You are correct that for discussions directly related to the comments and in-scope solutions, we remain in scope.
I won’t take a heavy hand here, and I am not ruling the comments out of scope. Regarding Claude’s comment (and while the presentation was Don’s the comment was Claude’s), the suggested remedy as it currently stands involves a new service
interface, a priority client at the level of the MAC, which, I believe, would be outside our scope. I have had some discussions with the commenter and with Don and I think we’re working on finding a way forward, while remaining in scope.
Likewise, discussion of multiple transmit opportunities (which is related to a comment, and, as discussed, I believe would be within the existing physical layer service interface), appears to be within the scope, but the discussion was
ranging off into the wide ranging discussion of market opportunities. We have to be careful there, and keep ourselves within the scope of the project, or we could use ‘justifying with end-user use cases’ to expand the scope within any project. We are in
the working group ballot phase of the project and need to focus on in-scope remedies to comments. Hence, my reminder.
From: Yong Kim <yongkim.mail@xxxxxxxxx>
Sent: Friday, September 07, 2018 12:37 PM
To: George Zimmerman <george@xxxxxxxxxxxxxxxxxxxx>
Subject: Re: [802.3_10SPE] Scope reminder (was RE: [802.3_10SPE] Support for Don Pannell's proposal)
Perhaps I am missing something..
Whether it is a request to consider multiple transmit opportunities (Kirsten et al comments) through device ID being logical versus physical, or request to consider explicit weighted transmit opportunities
(Don et al comments), they are all related to comments against transmit opportunities specification.
Are the above out-of-scope discussions? I naturally thought they were in-scope -- request to change the specification parameter and justifying them with end-user use cases.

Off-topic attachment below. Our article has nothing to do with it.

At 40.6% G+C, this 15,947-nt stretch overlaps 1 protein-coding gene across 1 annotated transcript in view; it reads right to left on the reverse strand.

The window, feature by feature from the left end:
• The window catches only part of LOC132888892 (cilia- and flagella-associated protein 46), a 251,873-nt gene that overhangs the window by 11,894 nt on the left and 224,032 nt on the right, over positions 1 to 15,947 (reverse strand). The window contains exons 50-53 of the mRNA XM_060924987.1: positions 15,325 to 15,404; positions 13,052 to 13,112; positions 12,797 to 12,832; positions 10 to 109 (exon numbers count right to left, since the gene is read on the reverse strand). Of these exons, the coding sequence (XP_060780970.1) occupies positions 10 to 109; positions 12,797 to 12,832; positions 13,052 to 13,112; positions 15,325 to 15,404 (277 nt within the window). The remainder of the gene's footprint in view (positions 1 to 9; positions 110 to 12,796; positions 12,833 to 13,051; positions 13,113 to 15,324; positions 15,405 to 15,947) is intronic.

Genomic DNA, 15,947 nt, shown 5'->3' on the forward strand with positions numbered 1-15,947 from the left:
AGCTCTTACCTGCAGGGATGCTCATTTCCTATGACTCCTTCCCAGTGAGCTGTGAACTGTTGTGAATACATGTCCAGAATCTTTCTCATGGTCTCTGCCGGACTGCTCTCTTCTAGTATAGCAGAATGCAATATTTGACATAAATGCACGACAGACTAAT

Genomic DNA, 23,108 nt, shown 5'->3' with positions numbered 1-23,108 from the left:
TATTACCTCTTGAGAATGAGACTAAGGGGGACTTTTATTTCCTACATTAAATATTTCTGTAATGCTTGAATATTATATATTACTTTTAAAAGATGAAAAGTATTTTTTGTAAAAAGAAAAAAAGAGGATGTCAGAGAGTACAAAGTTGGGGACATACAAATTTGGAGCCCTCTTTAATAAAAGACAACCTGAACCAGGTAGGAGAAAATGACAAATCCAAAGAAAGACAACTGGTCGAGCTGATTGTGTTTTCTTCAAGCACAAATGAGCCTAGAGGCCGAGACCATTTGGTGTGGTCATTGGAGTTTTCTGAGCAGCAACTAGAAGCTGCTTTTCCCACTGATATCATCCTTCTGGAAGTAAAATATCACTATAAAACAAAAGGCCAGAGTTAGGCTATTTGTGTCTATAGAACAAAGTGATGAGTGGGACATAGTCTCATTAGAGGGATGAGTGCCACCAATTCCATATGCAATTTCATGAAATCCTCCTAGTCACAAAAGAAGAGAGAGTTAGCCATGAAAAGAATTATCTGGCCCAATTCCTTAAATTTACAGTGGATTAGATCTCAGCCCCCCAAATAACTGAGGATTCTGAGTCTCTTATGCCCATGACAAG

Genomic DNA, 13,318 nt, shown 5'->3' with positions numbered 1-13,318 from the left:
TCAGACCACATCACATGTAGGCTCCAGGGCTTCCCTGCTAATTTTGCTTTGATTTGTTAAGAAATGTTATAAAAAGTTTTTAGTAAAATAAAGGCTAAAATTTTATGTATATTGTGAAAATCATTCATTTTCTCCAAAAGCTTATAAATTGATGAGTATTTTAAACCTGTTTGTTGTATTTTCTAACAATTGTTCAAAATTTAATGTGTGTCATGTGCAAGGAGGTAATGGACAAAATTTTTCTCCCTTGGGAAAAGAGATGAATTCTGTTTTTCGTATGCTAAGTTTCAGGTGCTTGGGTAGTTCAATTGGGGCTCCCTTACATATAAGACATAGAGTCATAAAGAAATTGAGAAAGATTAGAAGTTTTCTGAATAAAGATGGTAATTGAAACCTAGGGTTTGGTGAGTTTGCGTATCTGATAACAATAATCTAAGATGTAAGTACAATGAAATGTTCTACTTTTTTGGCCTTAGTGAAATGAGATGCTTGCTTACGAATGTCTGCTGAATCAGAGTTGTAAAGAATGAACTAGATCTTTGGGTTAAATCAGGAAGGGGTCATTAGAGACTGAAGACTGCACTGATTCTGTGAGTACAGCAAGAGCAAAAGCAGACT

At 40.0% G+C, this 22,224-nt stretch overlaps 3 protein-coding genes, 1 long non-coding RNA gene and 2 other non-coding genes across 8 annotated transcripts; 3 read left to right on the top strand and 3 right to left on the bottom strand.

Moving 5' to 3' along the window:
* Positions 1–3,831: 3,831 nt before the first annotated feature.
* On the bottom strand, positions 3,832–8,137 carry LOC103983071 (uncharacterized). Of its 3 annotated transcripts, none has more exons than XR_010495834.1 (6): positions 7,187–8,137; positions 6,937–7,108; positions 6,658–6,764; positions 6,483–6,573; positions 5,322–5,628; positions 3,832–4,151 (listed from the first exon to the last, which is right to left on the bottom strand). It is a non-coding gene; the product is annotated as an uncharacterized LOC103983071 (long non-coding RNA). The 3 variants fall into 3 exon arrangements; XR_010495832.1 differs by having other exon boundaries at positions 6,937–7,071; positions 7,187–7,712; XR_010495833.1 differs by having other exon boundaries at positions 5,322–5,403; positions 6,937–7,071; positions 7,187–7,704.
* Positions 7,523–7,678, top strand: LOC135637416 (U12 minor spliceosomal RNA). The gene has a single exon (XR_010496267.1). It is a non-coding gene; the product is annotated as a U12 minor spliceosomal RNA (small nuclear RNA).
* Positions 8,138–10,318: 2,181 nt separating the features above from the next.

Yong Kim, affiliation: NIO
All - as Chair for 802.3cg, I need to try to contain the scope of our discussions. We need to remain cognizant of the project's scope, as defined in the project documentation (PAR, CSDs and Objectives)
We have objectives, approved at the 802.3 level, and CSDs, approved at the 802.3 and 802 level. Both of these are subservient to the PAR, approved not only by 802.3 and 802 but at the standards board level. 802.3 process requires a CFI and study group to
propose changes to the PAR, and since we are no longer a study group, we are not discussing changes to the PAR, which would need a new CFI and study group to propose.
Our current PAR specifically states our scope as: Specify additions to and appropriate modifications of IEEE Std 802.3 to add 10 Mb/s Physical Layer (PHY) specifications and management parameters for operation, and associated optional provision of power, using
a single balanced pair of conductors.
This means that we need to constrain our discussion within the context of: physical layer specifications and management parameters. Note, that I did not use the common shorthand of a "PHY project", which could be interpreted to mean a specifying a 'physical
layer entity' - a slightly more limited thing. Our specifications begin and end at the defined physical layer service interface.
I will further note that 802.3's current CSDs and objectives do not specifically call out TSN as a requirement, and the objectives do reference half-duplex and multidrop, shared-medium (non point-to-point) PHYs, which are specifically excluded from a number
of 802.1 specifications.
I try to tread very lightly when considering whether something is in scope, and have let this discussion go on for a while, hoping it would find its way clearly into the project scope.
It is nice, and even useful in a larger context, to talk about what different segments of a market may need, and what 802.1 TSN may offer in other specifications.
However, it is not the 802.3cg project. The project is solving particular problems, within a particular scope defined by our project documentation.
Discussing and working on solutions to the comment within the scope of our project are encouraged, but please try to keep within that scope.
George Zimmerman, Ph.D.
Chair, IEEE P802.3cg 10 Mb/s Single Twisted Pair Ethernet Task Force
President & Principal
CME Consulting, Inc.
Experts in Advanced PHYsical Communications
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